Samskrta-Subodhini: A Sanskrit Primer marks the culmination of Professor Deshpande's experience of teaching Sanskrit at the University of Michigan for over twenty-five years. Tested in classes at Michigan and elsewhere and successively improved for over twenty years, the teaching materials in the book now offer an effective tool to learn and teach Sanskrit. It aims at teaching Sanskrit as a language, rather than as a religious or mystical entity. It also simplifies the process of learning Sanskrit by dissociating this language-learning process from the heavy burdens imposed both by the tradition of Indo-European linguistics and the tradition of indigenous Sanskrit grammarians in India. By treating Sanskrit as a productive language, rather than as a dead language merely to be deciphered, the book represents a significant advance over the traditional Western approach to the study of Sanskrit.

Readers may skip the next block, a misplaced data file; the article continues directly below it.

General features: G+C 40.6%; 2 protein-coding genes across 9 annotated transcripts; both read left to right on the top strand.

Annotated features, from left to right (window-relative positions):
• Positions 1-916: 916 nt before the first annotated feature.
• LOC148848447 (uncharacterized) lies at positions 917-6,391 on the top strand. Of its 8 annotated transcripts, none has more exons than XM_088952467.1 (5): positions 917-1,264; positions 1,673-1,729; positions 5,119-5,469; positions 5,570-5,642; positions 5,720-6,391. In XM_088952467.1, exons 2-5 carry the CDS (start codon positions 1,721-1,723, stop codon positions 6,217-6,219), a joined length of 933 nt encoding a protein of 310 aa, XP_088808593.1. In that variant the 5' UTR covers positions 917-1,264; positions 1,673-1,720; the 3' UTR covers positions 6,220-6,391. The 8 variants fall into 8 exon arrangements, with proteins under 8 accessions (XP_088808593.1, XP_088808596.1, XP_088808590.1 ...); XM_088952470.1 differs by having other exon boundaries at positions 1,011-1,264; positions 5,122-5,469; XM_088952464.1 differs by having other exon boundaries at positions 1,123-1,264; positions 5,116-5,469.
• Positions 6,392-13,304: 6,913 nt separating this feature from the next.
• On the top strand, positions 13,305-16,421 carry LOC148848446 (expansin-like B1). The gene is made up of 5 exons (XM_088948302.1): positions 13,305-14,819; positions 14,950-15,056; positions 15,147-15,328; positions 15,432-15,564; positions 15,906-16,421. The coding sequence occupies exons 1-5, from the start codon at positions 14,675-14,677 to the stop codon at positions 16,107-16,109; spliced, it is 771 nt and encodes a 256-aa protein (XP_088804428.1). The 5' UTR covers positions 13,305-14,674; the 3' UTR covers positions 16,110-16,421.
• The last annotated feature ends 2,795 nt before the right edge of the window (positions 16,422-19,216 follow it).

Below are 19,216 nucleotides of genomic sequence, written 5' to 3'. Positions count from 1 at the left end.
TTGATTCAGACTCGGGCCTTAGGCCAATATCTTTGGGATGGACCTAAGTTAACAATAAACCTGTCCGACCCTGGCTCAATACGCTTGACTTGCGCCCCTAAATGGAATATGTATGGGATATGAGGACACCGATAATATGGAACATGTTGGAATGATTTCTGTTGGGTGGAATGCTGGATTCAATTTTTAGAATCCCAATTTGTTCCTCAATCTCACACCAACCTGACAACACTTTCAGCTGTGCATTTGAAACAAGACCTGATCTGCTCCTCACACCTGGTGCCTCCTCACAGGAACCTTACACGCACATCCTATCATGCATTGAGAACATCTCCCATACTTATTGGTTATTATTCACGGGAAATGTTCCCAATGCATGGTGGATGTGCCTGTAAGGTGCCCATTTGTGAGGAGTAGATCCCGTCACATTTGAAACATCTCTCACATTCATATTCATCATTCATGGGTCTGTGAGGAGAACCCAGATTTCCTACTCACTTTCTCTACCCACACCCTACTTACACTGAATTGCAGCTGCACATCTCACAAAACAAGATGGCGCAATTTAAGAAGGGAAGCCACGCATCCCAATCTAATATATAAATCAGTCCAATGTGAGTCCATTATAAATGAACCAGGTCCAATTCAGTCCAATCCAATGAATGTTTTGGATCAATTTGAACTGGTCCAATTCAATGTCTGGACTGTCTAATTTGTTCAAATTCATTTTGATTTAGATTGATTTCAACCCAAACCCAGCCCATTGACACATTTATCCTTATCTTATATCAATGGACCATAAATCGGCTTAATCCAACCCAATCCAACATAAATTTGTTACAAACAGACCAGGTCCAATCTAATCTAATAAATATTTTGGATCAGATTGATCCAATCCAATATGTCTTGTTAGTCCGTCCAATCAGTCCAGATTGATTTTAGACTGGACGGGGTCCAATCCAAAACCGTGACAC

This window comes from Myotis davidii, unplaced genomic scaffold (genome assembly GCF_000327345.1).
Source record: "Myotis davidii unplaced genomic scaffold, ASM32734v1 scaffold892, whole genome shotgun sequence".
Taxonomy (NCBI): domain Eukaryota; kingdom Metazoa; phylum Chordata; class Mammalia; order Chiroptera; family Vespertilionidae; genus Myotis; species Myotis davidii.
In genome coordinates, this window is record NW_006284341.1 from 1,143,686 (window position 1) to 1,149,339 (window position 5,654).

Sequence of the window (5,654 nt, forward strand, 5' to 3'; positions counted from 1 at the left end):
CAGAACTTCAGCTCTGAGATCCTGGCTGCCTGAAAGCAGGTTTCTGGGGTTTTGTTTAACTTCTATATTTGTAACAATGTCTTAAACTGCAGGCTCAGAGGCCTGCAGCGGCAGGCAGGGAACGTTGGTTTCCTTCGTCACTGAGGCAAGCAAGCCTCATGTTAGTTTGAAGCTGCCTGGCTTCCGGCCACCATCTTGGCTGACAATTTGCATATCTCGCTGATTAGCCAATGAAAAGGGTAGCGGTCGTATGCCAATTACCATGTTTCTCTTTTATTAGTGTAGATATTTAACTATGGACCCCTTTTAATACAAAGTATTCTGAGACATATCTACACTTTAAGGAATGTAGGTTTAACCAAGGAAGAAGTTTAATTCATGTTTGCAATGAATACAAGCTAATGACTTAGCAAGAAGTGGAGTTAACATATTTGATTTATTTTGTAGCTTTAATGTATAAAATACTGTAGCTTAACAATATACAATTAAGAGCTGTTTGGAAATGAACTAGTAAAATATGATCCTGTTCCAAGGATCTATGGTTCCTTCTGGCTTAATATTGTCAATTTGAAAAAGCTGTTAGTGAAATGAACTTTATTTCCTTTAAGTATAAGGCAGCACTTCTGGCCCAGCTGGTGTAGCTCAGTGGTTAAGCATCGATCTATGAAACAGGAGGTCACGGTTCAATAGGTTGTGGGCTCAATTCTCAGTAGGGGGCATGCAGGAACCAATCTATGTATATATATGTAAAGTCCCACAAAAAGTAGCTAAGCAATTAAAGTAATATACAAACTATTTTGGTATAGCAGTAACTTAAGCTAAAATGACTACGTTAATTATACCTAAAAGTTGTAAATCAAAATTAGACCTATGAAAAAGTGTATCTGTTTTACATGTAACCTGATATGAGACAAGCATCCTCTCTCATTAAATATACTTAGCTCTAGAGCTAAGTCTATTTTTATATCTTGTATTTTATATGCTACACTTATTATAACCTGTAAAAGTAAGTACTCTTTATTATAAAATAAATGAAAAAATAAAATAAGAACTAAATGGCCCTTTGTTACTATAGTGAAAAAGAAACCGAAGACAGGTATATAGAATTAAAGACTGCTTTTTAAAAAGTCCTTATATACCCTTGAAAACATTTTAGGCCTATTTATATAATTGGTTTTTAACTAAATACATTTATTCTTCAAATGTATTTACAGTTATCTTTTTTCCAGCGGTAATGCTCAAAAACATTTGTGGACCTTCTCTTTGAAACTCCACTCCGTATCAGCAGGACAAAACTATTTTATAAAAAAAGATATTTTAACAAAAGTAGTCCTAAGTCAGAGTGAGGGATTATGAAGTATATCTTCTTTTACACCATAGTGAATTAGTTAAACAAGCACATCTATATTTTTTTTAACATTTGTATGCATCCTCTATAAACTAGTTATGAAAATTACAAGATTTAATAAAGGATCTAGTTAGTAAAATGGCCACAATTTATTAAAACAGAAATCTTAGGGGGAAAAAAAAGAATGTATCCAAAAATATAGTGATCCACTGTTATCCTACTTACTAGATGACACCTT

Work on this book began in 1976, and now almost two generations of Professor Deshpande's students have used successively improved versions. The book's examples include many modified versions of classical Sanskrit passages from epic texts such as The Mahabharata and The Ramayana. The book also contains examples from Hindu, Buddhist, and Jain traditions, as well as samples of Sanskrit poetry and satire.